"Alice's Carrànts in Wunnerlan" (Alice in Ulster Scots) published by Evertype
- Evertype would like to announce the publication of Anne Morrison-Smyth's translation of "Alice's Adventures in Wonderland" into the Ulster Scots language, "Alice's Carrànts in Wunnerlan". The book uses John Tenniel's classic illustrations. A page with links to Amazon.com and Amazon.co.uk is available athttp://www.evertype.com/books/alice-ulster.html . Bookstores can order copies at a discount from the publisher.
From the Introduction (English follows below):
Lewis Carroll is a pen-name: Charles Lutwidge Dodgson wus the scriever’s richt name an hae wus lecturer in Mathematics in Christ Church, Oxford. Dodgson stairtet the story on 4 July 1862, whin hae tuk a jaunt in a rowin boat on the river Thames in Oxford thegither wi the Reverent Robinson Duckworth, wi Alice Liddell (ten years oul), the dochter o the Deen o Christ Church, an wi her twa sisters, Lorina (thirteen years oul), an Edith (eight years oul). Frae the beginnin o the book, it’s clear that the thrie weelàsses axt Dodgson fur a story an, reluctant at furst, hae stairtet tae tell the furst version o the story tae thim. Monie half-hidden refrences ir med tae the five o thim throughout the text o the book itsel, whuch wus publisht at last in 1865.
This buk is the furst translation o Alice’s Adventures in Wonderland intae Ulster Scots, a language that comes frae the Lowlans in Scotlan an thin wus brocht intae Norlin Airlan in the early 17th Century. Es it’s a dialect o Scots it haes close links wi standart Inglesh, but thur’s monie differences in baith grammer an vocabulary between the twa languages.
The orthography used in this book’s based on the spellins that ir maistly used bae native taakers o Ulster Scots. Baecaas Ulster Scots haes only recently bin wrote doon mere, it haesnae a fully standardized orthography, es weel es authoritative an comprehensive dictionaries tae help scrievers tae spell consistently. Baecaas Ulster Scots wusnae lukt upon es a language in its ain richt scrievers o Ulster Scots hae larnt tae think in thur ain language an scrieve doon wurds in standart Inglesh—an so whin fowk write in Ulster Scots, they hae tae stap a weethin ivery noo an agane tae mine hoo some wurds ir spelt.
A guid deel o effert haes bin putt intae makin sure the orthography used in Alice’s Carrànts in Wunnerlan is es consistent es possible. The spellin conforms tae traditional practices amang maist o them that scrieve in Ulster Scots an shud bae aisily read bae native taakers o the language, that hae bin brocht up in the Ulster Scots taakin airts.
Lewis Carroll is a pen-name: Charles Lutwidge Dodgson was the author’s real name and he was lecturer in Mathematics in Christ Church, Oxford. Dodgson began the story on 4 July 1862, when he took a journey in a rowing boat on the river Thames in Oxford together with the Reverend Robinson Duckworth, with Alice Liddell (ten years of age) the daughter of the Dean of Christ Church, and with her two sisters, Lorina (thirteen years of age), and Edith (eight years of age). As is clear from the poem at the beginning of the book, the three girls asked Dodgson for a story and reluctantly at first he began to tell the first version of the story to them. There are many half-hidden references are made to the five of them throughout the text of the book itself, which was published finally in 1865.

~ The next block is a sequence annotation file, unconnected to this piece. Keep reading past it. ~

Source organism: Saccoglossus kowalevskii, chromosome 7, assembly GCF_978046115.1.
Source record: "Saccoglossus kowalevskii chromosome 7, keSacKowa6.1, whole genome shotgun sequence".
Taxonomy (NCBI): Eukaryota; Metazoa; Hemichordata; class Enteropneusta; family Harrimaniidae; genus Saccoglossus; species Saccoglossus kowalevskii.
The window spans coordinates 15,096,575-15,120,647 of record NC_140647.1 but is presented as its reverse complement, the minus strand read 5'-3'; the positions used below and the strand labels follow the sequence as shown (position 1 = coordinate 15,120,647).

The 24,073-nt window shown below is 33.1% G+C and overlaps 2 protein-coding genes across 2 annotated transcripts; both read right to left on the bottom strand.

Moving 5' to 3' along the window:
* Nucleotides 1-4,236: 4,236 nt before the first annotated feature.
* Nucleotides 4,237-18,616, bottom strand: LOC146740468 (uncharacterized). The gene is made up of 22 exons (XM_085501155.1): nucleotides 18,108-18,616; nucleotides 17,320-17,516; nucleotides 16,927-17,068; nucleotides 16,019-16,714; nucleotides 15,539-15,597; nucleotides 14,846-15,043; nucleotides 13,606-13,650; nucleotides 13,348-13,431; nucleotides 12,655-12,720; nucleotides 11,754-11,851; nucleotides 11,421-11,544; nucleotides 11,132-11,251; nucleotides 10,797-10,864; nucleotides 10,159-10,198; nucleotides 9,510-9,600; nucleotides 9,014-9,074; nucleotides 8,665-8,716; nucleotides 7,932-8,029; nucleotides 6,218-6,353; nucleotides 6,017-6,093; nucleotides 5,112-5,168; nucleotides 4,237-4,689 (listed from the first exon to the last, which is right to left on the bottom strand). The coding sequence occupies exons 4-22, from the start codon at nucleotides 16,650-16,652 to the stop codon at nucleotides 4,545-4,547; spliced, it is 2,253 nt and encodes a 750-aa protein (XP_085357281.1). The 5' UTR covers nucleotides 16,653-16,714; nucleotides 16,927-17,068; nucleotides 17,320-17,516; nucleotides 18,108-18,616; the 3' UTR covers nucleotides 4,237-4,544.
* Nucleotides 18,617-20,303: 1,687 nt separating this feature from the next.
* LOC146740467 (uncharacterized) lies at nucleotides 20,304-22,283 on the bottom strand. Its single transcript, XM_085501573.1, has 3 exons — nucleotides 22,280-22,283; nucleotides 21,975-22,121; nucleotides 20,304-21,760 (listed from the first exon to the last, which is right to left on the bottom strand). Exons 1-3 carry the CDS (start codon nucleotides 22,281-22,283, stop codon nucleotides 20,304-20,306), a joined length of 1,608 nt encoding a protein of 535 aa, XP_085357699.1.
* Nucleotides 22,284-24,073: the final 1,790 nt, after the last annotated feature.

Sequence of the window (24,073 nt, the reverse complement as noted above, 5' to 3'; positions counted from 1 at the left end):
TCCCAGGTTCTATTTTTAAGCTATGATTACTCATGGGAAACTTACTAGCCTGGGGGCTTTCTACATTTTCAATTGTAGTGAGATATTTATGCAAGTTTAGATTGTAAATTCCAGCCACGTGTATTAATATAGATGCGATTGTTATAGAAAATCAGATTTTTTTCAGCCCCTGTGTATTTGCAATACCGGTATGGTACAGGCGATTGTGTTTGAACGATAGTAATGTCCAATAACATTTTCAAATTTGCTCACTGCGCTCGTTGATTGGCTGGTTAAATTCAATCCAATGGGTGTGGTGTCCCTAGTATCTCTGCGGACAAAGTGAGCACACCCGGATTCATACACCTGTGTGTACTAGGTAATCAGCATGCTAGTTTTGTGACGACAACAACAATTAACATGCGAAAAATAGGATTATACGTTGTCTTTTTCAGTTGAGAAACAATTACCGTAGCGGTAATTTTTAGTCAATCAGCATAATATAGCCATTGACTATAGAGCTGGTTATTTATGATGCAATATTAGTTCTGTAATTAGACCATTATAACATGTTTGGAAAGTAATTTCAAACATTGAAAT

This book is the first translation of Alice’s Adventures in Wonderland into Ulster Scots, a language which derives from the Lowlands in Scotland and which was imported into Northern Ireland in the early 17th century. As a dialect of Scots, it is closely related to standard English, but there are many differences in both grammar and vocabulary between the two languages.
The orthography used in this book is based on the spellings that are mostly used by native speakers of Ulster Scots. Since Ulster Scots has only recently been written down, it lacks a fully standardized orthography, as well as authoritative and comprehensive dictionaries to help writers to spell consistently. Since Ulster Scots was not previously recognized as a language in its own right, writers of Ulster Scots have learned to think in their own language while writing down words in standard English—and so when people write Ulster Scots, they often have to pause to remember how certain words are spelled.
A good deal of effort has been put into ensuring that the orthography used in Alice’s Carrànts in Wunnerlan is as consistent as possible. The spelling conforms to traditional practices amongst most of those writing in Ulster Scots and should be easily read by native speakers of Ulster Scots, brought up in the Ulster Scots speaking areas.